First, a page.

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By David E. Hubler
Contributor, EDM Digest
The deadly Cyclone Idai that struck the east coast of Africa on March 14 left in its wake outbreaks of malaria and cholera and thousands homeless. Critical relief efforts are underway in Mozambique, especially to stem the spread of those contagious diseases and to rebuild devastated communities.
At least 1,428 cases of cholera have been reported in Mozambique, due mostly to the flooding from the cyclone. “The cholera outbreak has grown rapidly since 249 cases were reported last week. At least 376 new cases were discovered on Tuesday, most of them in Beira city, as the infection rate continues to increase daily,” Al-Jazeera reported.
Health Officials Begin Vaccination Campaign with 900,000 Vaccine Doses
Almost 900,000 vaccine doses arrived in Beira on Tuesday and a vaccination campaign was set to begin immediately, according to Bloomberg News. The disease causes diarrhea and dehydration and can kill if left untreated.
The Mozambican government and its partners, including the World Health Organization (WHO), UNICEF, the Red Cross, Médecins Sans Frontières (Doctors Without Borders) and Save the Children, were working around the clock to begin the scheduled vaccination campaign on Wednesday, April 3.
“We must do everything we can to protect the people of Mozambique from a disease outbreak or other health problems caused by lack of access to essential services,” Dr. Matshidiso Moeti, the World Health Organization’s Africa director, said in a statement Monday after touring Beira. “The next few weeks are crucial and speed is of the essence if we are to save lives and limit suffering,” she warned.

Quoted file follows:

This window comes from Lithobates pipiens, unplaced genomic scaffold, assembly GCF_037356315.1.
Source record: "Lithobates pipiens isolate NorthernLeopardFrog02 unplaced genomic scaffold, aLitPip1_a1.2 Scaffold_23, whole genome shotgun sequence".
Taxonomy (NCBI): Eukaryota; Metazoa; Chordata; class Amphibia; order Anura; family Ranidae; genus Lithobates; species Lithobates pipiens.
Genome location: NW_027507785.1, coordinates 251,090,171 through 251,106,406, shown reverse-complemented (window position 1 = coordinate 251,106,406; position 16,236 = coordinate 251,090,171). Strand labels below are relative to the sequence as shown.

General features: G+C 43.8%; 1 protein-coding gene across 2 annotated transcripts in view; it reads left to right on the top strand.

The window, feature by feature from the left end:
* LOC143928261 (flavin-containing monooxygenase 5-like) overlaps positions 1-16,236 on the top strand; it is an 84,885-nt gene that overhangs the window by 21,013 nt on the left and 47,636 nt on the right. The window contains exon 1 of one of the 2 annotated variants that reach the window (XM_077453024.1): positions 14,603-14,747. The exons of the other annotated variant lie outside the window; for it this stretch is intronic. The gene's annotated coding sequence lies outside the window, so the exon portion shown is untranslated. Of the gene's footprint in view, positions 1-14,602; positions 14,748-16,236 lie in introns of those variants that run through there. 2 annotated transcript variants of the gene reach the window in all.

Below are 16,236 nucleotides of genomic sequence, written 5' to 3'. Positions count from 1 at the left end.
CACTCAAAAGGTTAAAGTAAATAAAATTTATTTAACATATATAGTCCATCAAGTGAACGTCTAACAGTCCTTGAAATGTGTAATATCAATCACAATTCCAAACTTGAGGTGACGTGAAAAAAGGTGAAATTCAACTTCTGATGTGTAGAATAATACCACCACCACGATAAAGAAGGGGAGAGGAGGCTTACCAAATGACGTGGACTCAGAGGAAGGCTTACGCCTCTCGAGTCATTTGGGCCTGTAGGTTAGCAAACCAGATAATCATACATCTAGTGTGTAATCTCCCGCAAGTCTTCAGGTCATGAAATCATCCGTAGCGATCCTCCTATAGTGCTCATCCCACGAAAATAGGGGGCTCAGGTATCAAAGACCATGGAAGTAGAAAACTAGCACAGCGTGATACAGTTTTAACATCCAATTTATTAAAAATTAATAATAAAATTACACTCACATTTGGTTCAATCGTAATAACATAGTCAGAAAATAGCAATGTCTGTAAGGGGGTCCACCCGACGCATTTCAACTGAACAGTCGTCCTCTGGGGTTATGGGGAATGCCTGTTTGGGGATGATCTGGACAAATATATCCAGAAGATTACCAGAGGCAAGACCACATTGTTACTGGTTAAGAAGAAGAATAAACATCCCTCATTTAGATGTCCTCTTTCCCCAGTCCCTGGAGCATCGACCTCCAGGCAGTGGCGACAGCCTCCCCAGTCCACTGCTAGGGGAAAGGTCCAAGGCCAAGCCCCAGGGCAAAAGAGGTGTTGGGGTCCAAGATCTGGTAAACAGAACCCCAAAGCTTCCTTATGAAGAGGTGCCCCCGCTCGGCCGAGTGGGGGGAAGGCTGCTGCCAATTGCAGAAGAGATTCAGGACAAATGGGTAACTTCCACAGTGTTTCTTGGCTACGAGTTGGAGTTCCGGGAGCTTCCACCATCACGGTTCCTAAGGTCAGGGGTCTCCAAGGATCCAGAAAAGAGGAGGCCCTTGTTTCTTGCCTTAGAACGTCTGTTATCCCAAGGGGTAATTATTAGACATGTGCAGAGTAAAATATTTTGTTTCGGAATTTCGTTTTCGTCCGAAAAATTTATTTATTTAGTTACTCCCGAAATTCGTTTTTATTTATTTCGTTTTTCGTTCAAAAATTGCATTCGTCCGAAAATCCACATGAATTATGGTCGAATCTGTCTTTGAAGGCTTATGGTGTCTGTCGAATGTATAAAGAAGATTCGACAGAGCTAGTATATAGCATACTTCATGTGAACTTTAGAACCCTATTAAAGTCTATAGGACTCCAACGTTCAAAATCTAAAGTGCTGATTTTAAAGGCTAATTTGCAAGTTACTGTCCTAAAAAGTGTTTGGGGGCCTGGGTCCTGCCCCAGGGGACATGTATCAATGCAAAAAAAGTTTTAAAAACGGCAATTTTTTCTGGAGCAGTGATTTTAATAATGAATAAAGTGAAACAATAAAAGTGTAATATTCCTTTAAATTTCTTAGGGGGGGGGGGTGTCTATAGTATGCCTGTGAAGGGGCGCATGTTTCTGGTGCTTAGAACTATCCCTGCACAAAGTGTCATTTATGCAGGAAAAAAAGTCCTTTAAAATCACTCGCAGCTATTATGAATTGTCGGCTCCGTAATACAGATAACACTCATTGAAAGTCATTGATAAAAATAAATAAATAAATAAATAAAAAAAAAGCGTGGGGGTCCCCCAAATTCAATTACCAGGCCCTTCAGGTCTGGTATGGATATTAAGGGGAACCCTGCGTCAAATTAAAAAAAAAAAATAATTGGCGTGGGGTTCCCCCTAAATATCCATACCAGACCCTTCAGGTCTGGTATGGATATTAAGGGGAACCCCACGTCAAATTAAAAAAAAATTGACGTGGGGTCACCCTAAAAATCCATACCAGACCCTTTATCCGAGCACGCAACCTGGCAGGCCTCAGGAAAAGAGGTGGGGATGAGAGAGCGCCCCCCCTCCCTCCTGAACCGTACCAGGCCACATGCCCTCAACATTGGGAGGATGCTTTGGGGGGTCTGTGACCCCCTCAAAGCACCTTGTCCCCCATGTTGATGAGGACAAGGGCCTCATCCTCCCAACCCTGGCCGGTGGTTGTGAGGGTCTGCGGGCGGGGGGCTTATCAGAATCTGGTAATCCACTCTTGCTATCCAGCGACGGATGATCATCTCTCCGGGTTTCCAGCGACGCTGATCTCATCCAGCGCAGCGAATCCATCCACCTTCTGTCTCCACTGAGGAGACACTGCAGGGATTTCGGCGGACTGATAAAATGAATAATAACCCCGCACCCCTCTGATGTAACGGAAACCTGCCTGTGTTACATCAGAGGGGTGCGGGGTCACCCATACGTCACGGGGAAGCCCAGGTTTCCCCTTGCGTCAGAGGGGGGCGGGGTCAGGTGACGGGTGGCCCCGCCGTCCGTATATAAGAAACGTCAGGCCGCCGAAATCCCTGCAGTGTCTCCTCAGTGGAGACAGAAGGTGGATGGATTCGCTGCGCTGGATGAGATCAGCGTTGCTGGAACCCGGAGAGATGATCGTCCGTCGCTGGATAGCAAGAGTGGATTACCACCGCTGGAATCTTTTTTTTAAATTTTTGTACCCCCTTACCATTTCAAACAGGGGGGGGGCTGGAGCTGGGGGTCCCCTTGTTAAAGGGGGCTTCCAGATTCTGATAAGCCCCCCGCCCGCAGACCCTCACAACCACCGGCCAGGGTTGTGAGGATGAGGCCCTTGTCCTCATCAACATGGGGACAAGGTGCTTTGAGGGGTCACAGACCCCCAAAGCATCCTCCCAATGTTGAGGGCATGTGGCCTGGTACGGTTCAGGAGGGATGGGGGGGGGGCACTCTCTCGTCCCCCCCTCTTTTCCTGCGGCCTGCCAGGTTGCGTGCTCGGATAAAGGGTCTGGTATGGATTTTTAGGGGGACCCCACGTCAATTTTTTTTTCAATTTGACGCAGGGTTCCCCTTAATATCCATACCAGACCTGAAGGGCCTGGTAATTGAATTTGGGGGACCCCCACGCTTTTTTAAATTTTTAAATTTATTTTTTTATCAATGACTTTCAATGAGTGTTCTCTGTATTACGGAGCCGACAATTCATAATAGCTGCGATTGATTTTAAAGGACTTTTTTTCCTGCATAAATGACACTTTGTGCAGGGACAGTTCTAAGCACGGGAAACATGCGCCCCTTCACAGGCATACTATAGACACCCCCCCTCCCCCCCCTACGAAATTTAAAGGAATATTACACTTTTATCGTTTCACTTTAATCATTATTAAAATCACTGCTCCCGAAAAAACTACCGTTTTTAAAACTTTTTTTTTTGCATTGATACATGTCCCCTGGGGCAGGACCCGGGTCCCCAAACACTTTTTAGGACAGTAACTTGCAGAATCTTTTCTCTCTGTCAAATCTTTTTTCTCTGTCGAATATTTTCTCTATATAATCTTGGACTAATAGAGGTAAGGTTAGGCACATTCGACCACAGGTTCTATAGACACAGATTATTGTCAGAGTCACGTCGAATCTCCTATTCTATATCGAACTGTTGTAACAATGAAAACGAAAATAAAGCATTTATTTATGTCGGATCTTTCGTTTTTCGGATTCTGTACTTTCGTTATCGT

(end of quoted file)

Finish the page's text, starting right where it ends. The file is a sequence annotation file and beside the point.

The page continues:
In Beira, Dr. Moeti visited the Central Hospital, a general health center, a cholera treatment center, and two field hospitals set up by emergency medical teams from Italy and Portugal. She also visited a health clinic in a settlement camp that is the temporary home of more than 1,000 Mozambicans.
The cholera outbreak is compounding what United Nations Secretary-General Antonio Guterres has described as one of the worst weather-related disasters in African history, Bloomberg News said. “More than 930 people have died in flooding across Mozambique, Zimbabwe and Malawi, and the toll continues to rise.”
To expand its emergency response, the World Health Organization has deployed epidemiologists, logisticians and disease-prevention experts as a 40-member health team.
In addition to rebuilding primary care facilities, the WHO team is delivering essential services, including immunization, basic treatment for common illnesses, acute malnutrition and maternal care. The organization is also providing an ongoing supply of medications for people living with HIV, tuberculosis or diabetes.
Health Officials Plan for Additional Cases of Cholera and Malaria
As of this week, 500 beds were available in seven cholera treatment centers. And plans are in place to boost the capacity significantly for the expected increase in cases. In addition, WHO is training 30 health workers on case management for cholera and on setting and monitoring standards and protocols in those centers.
WHO is also preparing for increased cases of malaria. More than 750,000 insecticide-treated bed nets are on the way for distribution in the affected areas. Supplies of rapid diagnostic tests and antimalarial drugs are also being sent to the area.
WHO estimates the funds required for the health response during the next three months will be around US $40 million. So far, the WHO Contingency Fund for Emergencies has allocated US $4.6 million to support the response.
The Centers for Disease Control and Prevention (CDC) is warning travelers to any part of Mozambique that they will need to take prescription drugs before, during and after the visit.